How To Be A Polite House Guest.

As I write this post, I am in Toronto, Canada with my family of four staying in my Parents-in-Law’s two bedroom condo for a week. While it’s wonderful to spend time with them, we are already tripping over each other in the kitchen, my clothes are mixed up with my kids’ clothes, I can’t find my favorite pair of shoes, and we are all fighting to use the only shower in the morning. I’m sure you might understand my situation if you also visit family during the summer.

As I’ve learned from the many etiquette books I’ve read, and frankly, from my own personal experience, there are some definite do’s and don’ts on house guest etiquette to make staying in someone’s home more enjoyable for you, and for them.

My Canadian family. I’m second on the right.

To be a polite guest in someone’s home, and to be sure to be invited back, please DO:

  • Bring a gift. Depending on who you are staying with, and how long you’ll be staying in their home, bring a gift for the family as a whole and even something specific for their children. For example, you could bring a small house gift (potted plant, kitchen items), and a nice bottle of wine or some beer, and then a toy for each of the kids. It doesn’t have to be expensive, but something for everyone based on their likes and hobbies is very thoughtful. If you truly don’t know what they’d like, you could always send a thank-you gift after your visit and you’ve had time to determine what they like and/or could use.

leaf servers from THEORY DESIGN STUDIO (plenty more ideas for summer 2018 HERE)

  • Bring what you need. If you or your family members require something special like down-free pillows, organic shampoo, or almond butter, bring it yourself rather than asking your host to buy something special for you. It’s actually not rude to bring your own food and things that you need because it saves the host time, money and hassle.


  • Have polite table manners. Talk to your kids (and husbands if needed) about having polite table manners in their home and what this means. For example, if you do not pray before a meal but they do, it is polite (if you are agreeable to doing so), to at least bow your head and participate in the prayer. If you pray but they do not, then you should do it silently and not ask them to participate. Nice table manners also means making sure your kids try food they are served, don’t leave the table during the meal, and eat properly (American or contintential style, no arms or elbows on table, etc.). I have many videos on table manners on my website at if you want to review them with your family.


  • Be considerate and don’t ask to bring your pets. If you have to travel with your dog(s), ask the host if there is a kennel near their house where you could board your animals. If they say, “Please just bring them to our house” then great, but otherwise, you don’t want to presume they are okay with you bringing your pets.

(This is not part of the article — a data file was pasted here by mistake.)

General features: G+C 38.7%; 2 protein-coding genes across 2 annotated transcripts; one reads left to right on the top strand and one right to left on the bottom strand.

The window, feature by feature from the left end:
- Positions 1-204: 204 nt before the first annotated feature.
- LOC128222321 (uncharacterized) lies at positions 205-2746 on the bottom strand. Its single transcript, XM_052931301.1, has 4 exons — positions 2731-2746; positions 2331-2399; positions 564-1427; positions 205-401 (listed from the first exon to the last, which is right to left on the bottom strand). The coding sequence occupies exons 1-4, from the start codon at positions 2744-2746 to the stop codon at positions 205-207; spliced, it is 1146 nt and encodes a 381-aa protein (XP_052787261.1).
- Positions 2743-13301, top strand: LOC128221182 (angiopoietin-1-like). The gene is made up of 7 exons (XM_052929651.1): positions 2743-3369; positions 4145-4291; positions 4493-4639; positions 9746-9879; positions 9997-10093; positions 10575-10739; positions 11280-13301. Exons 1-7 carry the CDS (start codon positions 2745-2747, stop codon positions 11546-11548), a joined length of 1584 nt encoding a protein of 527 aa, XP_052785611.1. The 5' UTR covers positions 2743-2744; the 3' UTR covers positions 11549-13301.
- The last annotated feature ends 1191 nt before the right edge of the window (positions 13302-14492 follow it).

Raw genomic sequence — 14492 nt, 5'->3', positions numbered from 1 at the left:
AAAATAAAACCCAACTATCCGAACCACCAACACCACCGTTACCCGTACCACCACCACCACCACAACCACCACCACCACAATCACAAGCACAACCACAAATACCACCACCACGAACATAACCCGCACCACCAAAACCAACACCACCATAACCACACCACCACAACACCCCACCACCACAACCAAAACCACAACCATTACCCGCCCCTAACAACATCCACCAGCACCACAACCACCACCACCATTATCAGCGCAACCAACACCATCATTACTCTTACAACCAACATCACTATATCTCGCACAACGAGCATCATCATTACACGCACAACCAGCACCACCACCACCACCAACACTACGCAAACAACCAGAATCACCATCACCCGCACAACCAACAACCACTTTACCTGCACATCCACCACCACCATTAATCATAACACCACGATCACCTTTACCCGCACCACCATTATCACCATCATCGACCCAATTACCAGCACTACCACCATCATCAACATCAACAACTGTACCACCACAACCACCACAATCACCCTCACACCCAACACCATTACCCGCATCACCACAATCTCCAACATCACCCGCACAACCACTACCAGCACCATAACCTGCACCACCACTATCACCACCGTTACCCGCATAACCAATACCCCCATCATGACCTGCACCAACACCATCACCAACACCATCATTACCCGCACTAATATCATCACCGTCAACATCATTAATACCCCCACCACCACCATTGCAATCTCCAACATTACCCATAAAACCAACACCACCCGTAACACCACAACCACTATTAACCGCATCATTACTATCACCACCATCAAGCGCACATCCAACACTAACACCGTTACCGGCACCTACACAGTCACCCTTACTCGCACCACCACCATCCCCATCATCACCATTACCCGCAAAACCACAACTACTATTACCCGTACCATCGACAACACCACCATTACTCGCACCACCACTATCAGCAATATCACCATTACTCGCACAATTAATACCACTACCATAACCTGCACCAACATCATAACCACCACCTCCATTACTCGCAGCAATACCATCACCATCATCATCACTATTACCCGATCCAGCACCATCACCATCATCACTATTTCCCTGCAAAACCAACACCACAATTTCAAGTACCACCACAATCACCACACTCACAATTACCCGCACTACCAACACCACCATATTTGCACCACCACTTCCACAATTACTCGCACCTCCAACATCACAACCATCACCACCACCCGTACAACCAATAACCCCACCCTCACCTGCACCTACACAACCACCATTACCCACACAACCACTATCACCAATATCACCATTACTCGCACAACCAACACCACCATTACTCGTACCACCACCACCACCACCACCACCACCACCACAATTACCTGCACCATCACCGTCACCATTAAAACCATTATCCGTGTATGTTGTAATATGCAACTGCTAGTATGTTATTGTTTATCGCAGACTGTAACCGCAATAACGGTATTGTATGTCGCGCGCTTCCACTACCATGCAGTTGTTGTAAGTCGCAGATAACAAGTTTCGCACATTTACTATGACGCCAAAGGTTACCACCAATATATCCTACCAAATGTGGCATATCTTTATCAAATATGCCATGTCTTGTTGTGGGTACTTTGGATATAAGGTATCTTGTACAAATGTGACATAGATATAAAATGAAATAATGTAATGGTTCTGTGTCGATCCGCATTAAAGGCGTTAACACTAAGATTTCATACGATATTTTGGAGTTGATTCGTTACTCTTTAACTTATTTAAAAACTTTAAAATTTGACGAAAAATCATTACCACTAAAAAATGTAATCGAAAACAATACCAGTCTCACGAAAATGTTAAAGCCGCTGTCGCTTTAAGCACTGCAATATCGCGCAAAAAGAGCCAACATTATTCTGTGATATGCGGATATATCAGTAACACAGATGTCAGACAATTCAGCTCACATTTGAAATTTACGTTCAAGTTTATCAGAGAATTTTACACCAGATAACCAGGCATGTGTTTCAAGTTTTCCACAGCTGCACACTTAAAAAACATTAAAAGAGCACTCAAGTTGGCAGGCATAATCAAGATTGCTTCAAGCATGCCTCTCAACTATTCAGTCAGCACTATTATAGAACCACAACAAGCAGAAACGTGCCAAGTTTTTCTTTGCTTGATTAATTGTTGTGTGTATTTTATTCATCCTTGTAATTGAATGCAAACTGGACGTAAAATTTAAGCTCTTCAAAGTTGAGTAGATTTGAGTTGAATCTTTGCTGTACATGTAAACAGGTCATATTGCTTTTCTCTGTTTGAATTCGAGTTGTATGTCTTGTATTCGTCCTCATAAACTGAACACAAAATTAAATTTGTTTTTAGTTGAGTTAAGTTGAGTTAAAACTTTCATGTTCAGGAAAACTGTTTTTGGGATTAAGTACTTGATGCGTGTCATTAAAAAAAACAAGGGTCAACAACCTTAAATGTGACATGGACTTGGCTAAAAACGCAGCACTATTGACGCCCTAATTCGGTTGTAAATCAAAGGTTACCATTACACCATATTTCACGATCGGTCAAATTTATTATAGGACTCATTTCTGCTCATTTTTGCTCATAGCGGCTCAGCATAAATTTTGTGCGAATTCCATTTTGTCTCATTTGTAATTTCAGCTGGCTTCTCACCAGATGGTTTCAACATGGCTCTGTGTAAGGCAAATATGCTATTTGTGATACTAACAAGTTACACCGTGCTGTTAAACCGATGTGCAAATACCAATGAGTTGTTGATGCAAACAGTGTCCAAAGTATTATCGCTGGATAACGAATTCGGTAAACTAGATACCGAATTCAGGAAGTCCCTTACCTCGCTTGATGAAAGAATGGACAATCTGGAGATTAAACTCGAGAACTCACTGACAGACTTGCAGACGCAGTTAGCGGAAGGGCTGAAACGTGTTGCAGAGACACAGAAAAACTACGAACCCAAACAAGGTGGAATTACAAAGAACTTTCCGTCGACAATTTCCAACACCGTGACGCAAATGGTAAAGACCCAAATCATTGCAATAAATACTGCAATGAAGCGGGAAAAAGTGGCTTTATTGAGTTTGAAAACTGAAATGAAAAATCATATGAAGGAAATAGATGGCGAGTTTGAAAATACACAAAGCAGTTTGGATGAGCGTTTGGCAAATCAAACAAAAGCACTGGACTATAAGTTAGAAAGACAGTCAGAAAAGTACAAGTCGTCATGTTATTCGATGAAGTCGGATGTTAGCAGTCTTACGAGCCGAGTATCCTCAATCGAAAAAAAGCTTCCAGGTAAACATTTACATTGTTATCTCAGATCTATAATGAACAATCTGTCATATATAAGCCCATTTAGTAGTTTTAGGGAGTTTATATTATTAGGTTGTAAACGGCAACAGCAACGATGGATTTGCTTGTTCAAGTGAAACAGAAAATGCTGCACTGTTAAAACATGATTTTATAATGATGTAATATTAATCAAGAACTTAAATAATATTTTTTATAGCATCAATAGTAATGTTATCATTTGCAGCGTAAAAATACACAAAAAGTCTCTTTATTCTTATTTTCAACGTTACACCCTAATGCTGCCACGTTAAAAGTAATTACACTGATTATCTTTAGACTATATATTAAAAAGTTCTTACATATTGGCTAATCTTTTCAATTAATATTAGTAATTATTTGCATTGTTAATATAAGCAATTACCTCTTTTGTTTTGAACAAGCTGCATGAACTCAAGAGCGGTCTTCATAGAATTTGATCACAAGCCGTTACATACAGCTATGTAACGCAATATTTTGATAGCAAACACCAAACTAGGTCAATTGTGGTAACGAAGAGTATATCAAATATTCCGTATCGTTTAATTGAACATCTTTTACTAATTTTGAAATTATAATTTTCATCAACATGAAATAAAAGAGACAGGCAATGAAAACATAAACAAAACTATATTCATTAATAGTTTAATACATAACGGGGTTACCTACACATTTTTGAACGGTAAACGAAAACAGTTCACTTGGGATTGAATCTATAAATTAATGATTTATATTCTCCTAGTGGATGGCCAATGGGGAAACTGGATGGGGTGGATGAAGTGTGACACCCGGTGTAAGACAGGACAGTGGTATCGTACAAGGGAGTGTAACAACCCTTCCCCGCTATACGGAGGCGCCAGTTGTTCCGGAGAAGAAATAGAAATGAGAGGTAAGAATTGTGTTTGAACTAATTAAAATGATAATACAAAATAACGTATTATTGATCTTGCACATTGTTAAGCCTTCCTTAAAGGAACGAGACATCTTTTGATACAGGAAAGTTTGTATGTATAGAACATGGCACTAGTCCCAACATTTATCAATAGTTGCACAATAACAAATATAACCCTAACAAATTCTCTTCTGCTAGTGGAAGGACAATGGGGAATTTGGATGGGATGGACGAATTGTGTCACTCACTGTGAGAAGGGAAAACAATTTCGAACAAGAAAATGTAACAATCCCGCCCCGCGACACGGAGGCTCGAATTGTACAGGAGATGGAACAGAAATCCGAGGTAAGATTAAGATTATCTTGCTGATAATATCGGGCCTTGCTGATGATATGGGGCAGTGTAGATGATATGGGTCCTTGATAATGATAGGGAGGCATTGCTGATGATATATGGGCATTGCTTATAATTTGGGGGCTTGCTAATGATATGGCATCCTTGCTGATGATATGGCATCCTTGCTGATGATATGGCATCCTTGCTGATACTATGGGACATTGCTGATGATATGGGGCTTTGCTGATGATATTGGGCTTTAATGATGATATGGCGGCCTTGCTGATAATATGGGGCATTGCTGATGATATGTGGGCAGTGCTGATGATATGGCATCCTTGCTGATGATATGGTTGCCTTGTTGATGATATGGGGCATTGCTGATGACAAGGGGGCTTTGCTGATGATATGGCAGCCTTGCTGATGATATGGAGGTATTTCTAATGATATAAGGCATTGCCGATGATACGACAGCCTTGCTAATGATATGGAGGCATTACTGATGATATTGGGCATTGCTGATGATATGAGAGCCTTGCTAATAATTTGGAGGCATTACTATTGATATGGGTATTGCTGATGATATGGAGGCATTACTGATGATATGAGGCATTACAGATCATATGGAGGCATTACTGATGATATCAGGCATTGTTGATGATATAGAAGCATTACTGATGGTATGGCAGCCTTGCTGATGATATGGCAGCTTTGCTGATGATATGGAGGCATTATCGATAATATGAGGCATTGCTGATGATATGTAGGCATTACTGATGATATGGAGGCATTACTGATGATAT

• Clean up after yourself. This should be common sense, but remembering to make your bed, tidy-up the bathroom when you’re done, keeping your clothes neatly put away, and keeping your things together in one place, will be so appreciated by your host.


  • Help out. This means you should do your share and don’t expect to be waited on even if your mother-in-law says, “I don’t need help with the dishes.”  Help clean the kitchen, get your kids to take out the trash, help cook the meals, and even stop at the grocery store to pick up extra food and drinks.


  • Be positive, agreeable, and happy. This really means that you want to do what your hosts would like to do and be an easy guest in their home. So, if they have planned to have a game night and play Pictionary, buck-up even if you hate playing games and try to have a fun and positive attitude. Being agreeable also means that it’s not a good idea to bring up politics, religion, or sports teams if you know that you do not share the same opinions on these issues.


  • Confirm your plans with the hosts before you arrive. If you need to visit other people, or do something that does not involve your hosts, tell your hosts ahead of time to make sure they understand your plans so that you do not ruin their plans or hurt their feelings.


  • Be respectful. This means making sure your kids follow their house rules (ex., taking of shoes in the house, no food in the living room), not using their electronics without permission, including everyone in the home in conversation, meals and outings, and being respectful of their things. Also be respectful of their time and don’t over stay your welcome or expect them to do too much for you.


  • Send a thank you note.  Within a week of your visit, do remember to send a thank-you note saying specifically what you enjoyed doing with them.



I’m now off to go help my Mother-in-Law make dinner for the kids and then I’ll continue looking for my shoes that have mysteriously walked off. Enjoy your summer travels!



Aimee Symington
Aimee is the CEO of Finesse Worldwide, and an etiquette expert with almost 20 year's experience teaching etiquette to adults and children throughout North America, Europe and Asia. Aimee has appeared on NBC’s The Today Show, and she regularly shares her etiquette advice on Charlotte Today, Fox News, and WBTV, on radio programs such as NPR, and in newspapers and national magazines such as Good Housekeeping and Woman's Health. Ms. Symington is also the creator of the award-winning, nationally acclaimed products on manners for children called “Blunders®” and “Manner Mats®” For more etiquette tips for adults and children, please visit her website at Connect on Facebook.